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FROM: Sharone Hardesty, Educational Consultant-December2010/January 2011

RE: Sarwar Autistic School, Khulna, Bangladesh


Students are admitted by referral from a medical person with no fees attached to attendance. At the time of this examiner’s visit, there were 83 students enrolled but no more than 40 students attend on a daily basis for a variety of reasons—one such reason is the distance from school is too far/costly to travel. The school week is five days & the school day is from 10:00 a.m.-3:00 p.m. Students participate in morning exercises held outdoors for approximately 20 minutes each day. After morning exercises, students return to one of four classrooms. The designated classrooms are:

·         Pre-academic

·         Academic

·         Vocational

·         Autistic

During school, all teachers were observed to be actively & appropriately engaged with students. Students in the first three classes mentioned above were respectful, attentive to and compliant with teachers’ directions. It was clear to this examiner that the relationship between teachers and students was genuine and not simply due to the presence of a visitor. It was also clear that materials and staff numbers were lacking. In the autism room, for example, one teacher and one aide we re available for 12 students. (I believe that since that time, two students have been moved into another classroom leaving ten students in the autistic room.) Students were observed undressing themselves, urinating on the floor/chair, hitting other students or themselves, and sitting at a table working with a teacher. There was no time-out room on the premises and no place (and no available staff) to manage behavior issues apart from the classroom. It was necessary to manage behavior issues taking time away from learning or reinforcing positive behaviors. Classroom materials in all classrooms were severely lacking. (On a later page of this report, is a list of essential and basic materials for the classroom and technology needs of the school.) In the vocational room, students were engaged but there is currently no one actively and eagerly working to secure a market to buy the products that the students produce. Which begs the question: What are the vocational students being prepared for? How are they being prepared to transition from the school environment to a work environment? This examiner was told that Occupational therapy, Physical Therapy, Speech Therapy, and Music Therapy were intended to be on-going programs. Obviously these have not been implemented yet due to lack of resources.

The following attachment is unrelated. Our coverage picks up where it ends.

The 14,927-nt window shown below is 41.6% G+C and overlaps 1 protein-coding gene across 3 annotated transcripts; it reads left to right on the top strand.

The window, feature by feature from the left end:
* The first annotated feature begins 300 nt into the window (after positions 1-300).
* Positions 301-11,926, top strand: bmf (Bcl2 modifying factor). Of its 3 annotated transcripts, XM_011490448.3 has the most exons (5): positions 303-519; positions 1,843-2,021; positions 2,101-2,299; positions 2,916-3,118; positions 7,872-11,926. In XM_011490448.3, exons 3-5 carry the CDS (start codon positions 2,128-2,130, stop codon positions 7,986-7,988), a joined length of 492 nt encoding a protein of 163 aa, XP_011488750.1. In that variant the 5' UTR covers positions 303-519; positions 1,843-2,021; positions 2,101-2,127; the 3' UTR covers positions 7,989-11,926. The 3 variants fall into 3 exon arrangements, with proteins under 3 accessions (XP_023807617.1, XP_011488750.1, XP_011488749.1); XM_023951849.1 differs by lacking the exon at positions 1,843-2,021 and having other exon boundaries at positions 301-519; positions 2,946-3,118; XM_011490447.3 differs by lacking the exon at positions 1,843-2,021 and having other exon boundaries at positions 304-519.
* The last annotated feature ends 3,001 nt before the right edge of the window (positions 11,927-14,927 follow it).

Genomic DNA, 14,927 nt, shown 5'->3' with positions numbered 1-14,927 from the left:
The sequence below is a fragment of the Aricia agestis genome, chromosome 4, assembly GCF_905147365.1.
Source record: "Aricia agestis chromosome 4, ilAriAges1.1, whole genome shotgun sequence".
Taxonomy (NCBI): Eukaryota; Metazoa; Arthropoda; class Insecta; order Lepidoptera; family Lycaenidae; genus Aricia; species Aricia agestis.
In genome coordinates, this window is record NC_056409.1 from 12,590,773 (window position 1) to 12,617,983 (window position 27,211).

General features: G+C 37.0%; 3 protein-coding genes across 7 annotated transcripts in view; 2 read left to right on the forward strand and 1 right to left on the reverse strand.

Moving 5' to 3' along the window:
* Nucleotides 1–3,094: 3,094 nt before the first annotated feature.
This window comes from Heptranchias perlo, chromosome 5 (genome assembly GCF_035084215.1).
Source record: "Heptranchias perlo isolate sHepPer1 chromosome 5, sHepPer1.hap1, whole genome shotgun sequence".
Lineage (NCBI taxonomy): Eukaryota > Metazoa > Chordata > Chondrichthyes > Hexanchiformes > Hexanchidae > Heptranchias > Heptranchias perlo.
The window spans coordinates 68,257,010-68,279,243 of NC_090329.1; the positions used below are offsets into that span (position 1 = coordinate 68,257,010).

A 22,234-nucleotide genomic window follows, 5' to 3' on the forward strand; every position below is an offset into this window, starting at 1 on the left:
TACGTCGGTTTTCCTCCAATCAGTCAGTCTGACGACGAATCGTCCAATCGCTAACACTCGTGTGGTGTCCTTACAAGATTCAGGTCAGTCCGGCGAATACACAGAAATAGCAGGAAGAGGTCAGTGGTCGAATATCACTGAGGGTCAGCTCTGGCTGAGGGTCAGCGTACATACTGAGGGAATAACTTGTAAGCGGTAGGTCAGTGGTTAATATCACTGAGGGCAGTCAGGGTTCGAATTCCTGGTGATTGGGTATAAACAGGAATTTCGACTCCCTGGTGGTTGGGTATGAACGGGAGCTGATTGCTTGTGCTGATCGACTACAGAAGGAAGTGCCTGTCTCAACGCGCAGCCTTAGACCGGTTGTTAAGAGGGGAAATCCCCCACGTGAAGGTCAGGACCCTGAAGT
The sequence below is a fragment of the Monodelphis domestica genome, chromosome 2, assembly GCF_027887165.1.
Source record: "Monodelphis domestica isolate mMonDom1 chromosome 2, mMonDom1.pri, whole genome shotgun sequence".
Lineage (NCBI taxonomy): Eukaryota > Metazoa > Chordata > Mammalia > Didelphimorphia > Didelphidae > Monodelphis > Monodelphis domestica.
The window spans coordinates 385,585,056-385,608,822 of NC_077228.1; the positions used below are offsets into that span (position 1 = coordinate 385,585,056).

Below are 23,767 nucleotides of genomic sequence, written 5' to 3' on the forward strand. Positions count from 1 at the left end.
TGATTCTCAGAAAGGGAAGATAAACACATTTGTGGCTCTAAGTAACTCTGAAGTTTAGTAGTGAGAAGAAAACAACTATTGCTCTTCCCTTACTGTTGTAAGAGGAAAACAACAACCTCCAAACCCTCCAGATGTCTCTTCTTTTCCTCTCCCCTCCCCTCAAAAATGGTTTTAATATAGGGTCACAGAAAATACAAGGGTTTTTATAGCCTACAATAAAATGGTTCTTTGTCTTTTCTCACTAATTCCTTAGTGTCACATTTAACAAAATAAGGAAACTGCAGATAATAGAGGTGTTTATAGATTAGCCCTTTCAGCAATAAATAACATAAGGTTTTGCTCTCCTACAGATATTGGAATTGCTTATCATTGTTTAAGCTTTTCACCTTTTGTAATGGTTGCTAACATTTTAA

This examiner met with parents on an individual basis during both the day and evening hours. Parents came prepared with questions and were active participants in the discussions and consultations.

All teachers were consistently observed to be actively and appropriately engaged with their students. Their interactions were positive and productive. Their competence and dedication was remarkable. The lack of necessary materials, however, was dramatically noticeable.

The administrator’s position is two-fold: an educational/advisory one and a public relations one. The administrator present on a daily basis was deemed the Chief Coordinator. Academically/educationally and professionally in order to contribute or promote good teaching practices he should be well informed about special needs students, methods, research, or current practices. The chief administrator should have both professional and clinical experience in special needs. Some resources should be employed towards upgrading the skills of the administrator. It was clear that teachers were supporting each other academically and professionally since they were the only ones possessing the knowledge of special needs issues.